Thursday, July 16, 2009

Calgary Stampede

July 5 & 6, 2009 - Calgary, Alberta. The Calgary Stampede is known for being a cowboy extravaganza. They do everything big there and the purses in the competitions reflect it. In the dog trial, the winner gets $10,000. The whole $10,000. However, it isn't a field trial, but an arena time and points trial. (fastest dog to complete the course wins) The only other time I had been to the Calgary Stampede Stockdog Championships was in 2004. I had been told that better handlers than me had tried it and failed, but I was pretty sure that with my five year old Bob-dog, I could get it done. Almost did too. In the first round, we played it safe and just made sure we finished, but in the second round we sped it up and ended up with the fastest qualifying time ever. In the final round, with the crowd cheering in the Saddledome,Bob made one mistake and it cost us the 3 seconds we needed to win. Still, we got $4,000 for reserve champion, plus the $500 we made for winning the second round, and two new jackets.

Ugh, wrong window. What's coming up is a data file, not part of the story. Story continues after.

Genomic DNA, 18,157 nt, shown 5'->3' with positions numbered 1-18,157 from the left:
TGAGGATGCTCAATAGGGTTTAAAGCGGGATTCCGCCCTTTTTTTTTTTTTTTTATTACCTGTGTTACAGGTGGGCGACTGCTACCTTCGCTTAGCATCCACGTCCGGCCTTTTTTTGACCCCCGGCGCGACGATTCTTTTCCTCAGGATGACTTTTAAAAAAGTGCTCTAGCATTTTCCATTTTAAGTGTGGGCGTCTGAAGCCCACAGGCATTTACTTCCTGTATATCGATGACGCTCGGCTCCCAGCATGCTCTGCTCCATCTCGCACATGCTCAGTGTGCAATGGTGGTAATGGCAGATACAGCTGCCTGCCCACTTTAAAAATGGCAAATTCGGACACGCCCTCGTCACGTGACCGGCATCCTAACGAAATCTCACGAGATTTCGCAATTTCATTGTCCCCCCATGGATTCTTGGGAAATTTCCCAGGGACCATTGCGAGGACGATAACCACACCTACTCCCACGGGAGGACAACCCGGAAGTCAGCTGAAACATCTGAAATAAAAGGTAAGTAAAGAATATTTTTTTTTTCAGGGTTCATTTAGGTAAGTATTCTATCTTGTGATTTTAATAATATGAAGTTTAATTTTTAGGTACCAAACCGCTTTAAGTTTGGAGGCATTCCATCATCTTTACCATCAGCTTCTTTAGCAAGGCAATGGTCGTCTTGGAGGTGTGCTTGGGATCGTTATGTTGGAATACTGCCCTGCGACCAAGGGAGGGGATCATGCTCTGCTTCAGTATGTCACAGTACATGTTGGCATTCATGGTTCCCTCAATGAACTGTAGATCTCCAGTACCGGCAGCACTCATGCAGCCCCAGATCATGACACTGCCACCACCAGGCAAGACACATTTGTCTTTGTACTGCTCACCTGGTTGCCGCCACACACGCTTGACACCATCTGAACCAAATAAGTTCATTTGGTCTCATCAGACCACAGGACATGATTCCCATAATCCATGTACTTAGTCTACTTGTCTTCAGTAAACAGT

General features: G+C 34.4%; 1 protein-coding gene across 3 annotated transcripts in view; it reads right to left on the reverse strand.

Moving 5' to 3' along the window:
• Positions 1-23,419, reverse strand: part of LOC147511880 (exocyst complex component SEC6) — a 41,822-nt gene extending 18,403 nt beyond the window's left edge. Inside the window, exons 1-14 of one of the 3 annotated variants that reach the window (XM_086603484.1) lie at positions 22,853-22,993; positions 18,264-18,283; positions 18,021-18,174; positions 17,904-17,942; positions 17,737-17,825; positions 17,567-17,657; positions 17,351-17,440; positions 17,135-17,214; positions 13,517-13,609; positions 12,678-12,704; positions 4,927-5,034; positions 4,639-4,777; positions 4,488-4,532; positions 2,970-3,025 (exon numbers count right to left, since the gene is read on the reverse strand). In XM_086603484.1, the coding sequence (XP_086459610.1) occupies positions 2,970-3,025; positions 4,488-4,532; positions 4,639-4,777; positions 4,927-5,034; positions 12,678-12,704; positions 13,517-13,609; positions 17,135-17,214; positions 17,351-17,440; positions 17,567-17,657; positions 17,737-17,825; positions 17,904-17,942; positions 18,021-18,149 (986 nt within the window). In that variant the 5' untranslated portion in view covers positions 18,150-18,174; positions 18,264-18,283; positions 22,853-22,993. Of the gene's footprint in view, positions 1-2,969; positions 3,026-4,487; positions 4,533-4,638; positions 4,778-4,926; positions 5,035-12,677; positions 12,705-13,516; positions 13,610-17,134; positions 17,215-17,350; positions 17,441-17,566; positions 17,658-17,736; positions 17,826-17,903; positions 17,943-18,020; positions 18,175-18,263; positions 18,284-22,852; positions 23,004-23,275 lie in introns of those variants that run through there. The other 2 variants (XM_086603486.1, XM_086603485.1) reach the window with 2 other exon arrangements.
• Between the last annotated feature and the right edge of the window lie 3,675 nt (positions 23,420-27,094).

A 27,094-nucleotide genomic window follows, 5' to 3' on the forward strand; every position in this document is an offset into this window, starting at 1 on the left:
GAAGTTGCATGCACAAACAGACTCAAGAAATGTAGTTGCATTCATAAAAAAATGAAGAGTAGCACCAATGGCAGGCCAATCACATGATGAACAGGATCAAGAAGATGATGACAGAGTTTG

I hadn't been back to the Stampede until this year. Bob is retired now and at ten, he moves alot slower than he did when he was a five year old. Pulling him out of retirement didn't seem wise, but his cousin Lad is only 4. Lad doesn't have the experience in an arena like Bob did. In fact, he's only been in one arena trial and he didn't find the sheep. However, I thought it might be fun to try it again. So I dusted off the old buckle Bob won me years ago in a different arena trial, and put it on my belt for good luck. Lad and I hitched a ride with Louanne Twa and Lisa Wright who were competing in their first Stampede.

Me and Lad, Louanne and Isla, and Lisa and Hope
Scott is a definite threat at the Stampede having won it the first two years they had it, but he stayed home this year. There is no parking on the grounds and that means there is no place for all our dogs - we live too far to commute each day so he stayed home and continued training his dogs for the National Finals.